The first thing that is impressive about the mini TT1 and Flex TT5, is that they will do away with sync cords. That constant struggle to figure out a way to use the older PocketWizards while you have a speedlight in the camera’s hotshoe, is now a thing of the past. Both the mini TT1 and Flex TT5 units have a remarkably low profile on top of the camera’s hotshoe – and can take a speedlight.
A minor hiccup was that I first tried this with the Canon 5D mk2. After being frustrated in not being able to consistently get results from the on-camera speedlight while mounted on top of the camera-mounted miniTT1 or FlexTT5 .. I bothered to read the instructions and noted that the 5D mk2 can’t yet be used like that. Such are the problems when reverse engineering and improving existing technology. These types of incompatibilities will occur. Hopefully the PocketWizard crew will be able to sort this out in the future with a software update.
So I borrowed a friend’s Canon 5D to test the new PocketWizards out further.
One of the things that makes the new PocketWizards so interesting, is that they are designed to expand on the current wireless TTL flash technology and make it more reliable, and workable over longer ranges .. while offering you all the advantages of wireless TTL flash. One of those things would be high-speed flash sync.
1/800th @ f2 @ 100 ISO
Canon 5D; Canon 85mm f1.2 II
Where high-speed flash sync shines is in allowing us to use wide apertures for a specific look. Photographing my model, Allison, in Hoboken, I wanted the Manhattan skyline to be just a softly out-of-focus haze in the background. This meant a wide aperture like f2 on the 85mm lens. This in turn implied a shutter speed of 1/800th.
The PocketWizards were simplicity itself to use here.
Slide them into position, and switch them on. Dead simple.
But there was more to it than this …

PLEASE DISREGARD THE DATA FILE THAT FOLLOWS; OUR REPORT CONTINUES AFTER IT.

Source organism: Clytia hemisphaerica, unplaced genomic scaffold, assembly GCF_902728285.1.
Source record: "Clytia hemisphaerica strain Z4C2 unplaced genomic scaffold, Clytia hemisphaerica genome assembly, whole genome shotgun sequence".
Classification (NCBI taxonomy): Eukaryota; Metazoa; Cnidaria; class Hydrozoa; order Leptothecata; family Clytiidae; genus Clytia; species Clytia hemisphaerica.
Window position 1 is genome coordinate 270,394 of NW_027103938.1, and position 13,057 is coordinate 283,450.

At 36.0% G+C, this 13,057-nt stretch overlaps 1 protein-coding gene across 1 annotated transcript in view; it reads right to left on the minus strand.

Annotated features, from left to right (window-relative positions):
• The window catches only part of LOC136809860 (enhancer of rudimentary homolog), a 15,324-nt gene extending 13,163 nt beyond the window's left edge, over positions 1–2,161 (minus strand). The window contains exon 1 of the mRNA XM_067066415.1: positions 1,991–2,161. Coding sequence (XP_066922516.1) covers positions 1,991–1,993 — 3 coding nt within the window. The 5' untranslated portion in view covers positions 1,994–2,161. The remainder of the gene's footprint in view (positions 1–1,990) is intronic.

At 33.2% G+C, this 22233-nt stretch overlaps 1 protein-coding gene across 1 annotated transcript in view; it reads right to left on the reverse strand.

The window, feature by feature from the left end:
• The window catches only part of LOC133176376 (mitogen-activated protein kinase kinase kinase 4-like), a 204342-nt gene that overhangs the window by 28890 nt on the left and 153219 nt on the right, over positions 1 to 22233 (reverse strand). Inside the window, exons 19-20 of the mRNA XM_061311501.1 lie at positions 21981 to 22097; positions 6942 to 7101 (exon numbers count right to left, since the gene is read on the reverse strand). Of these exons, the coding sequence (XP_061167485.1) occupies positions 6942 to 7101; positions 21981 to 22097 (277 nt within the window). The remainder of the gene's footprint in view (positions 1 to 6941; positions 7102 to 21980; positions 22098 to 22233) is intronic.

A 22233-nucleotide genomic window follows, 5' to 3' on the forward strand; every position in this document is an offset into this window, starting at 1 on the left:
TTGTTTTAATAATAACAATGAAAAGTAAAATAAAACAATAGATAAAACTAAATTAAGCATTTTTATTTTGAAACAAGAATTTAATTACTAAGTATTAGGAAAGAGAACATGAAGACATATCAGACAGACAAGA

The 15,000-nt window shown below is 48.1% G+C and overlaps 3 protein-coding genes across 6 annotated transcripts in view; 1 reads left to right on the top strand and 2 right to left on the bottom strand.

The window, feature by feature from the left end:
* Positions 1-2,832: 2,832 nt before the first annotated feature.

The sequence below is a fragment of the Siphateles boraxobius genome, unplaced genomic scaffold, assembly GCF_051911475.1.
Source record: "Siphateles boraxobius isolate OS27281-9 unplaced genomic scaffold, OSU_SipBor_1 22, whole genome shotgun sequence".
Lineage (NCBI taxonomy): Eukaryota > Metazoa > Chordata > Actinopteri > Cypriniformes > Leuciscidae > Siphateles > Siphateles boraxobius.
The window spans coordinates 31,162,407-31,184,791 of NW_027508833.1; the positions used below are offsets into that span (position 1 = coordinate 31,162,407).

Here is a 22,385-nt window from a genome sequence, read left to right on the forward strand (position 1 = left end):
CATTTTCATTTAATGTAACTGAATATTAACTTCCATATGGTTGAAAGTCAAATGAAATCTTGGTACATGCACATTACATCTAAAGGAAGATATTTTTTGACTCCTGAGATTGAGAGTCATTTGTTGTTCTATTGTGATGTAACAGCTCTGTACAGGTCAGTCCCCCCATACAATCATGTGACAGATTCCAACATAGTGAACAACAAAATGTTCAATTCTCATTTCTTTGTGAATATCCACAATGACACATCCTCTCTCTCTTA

The light in that photo was via a softbox on my right-hand side, held up by my assistant. The softbox was a medium Photoflex Litedome Q39 (24×32) held in place on top of the monopod by the the Westcott Magic Slipper, as described in this posting on the softboxes I use with speedlights.
And this is where a problem arose. The Photoflex has a baffle inside, so the light is reduced somewhat. More crucially, the pre-flash sequence that the wireless TTL system uses to determine exposure, is significantly cut. This apparently made it difficult for the new PocketWizards to fire properly every time. The further I moved from the softbox, the more intermittent the slaved speedlight in the softbox would fire. The distance that I was able to get the slaved speedlight to consistently fire, was disappointingly short. (Perhaps 20 ft)
Another part of this problem is most likely due to the well-documented fact that the Canon 580EX emits radio-frequency bursts in the range that the PocketWizards use to communicate. This significantly affects the range of the new PocketWizards when used with the 580EX and 580EX II.
Interestingly enough, in the video clips on the PocketWizards site, nearly all the photographers except for maybe one, were using the new PocketWizards on a light-stick as direct off-camera flashes. That does work very well .. but I prefer the look that a decent sized softbox provides. But this is the point then where we hit a problem area with the slaved flash not always firing.
This is most likely not specifically a PocketWizard problem, but a limitation of the TTL metering technology. The camera needs to see the pre-flash to calculate the exposure, and with the softbox (with the additional baffle), the preflash might very well be too faint to register by the camera’s metering.
Hopefully these are problems that the engineers at PocketWizard can still figure a work-around for. (The release of the new PocketWizards have in fact been held back while certain known issues are being sorted out.) So I really hope that they get the problems sorted out, because everything else about the miniTT1 and FlexTT5 look very attractive.
But … in the end with this shoot, we just went “old school”, and used the older PocketWizard Plus II transceivers. Keeping it simple with manual flash, firing the speedlight in the softbox with the older and super-reliable PocketWizards proved to be easier.
1/320th @ f8 @ 200 ISO
Nikon D3; Nikon 24-70mm f2.8 AF-S
Aaah, you may well ask why I was shooting at 1/320th when the max flash sync speed of the D3 is 1/250th. The answer lies in that that image is a slight crop from the full image, and with the model centrally in the photo, I was able to get full flash exposure without the black band showing of using non-high-speed-sync flash over the max sync speed. In other words, you simply can’t see that the flash was blocked by the shutter curtain since the subject isn’t close to the edge of the frame.
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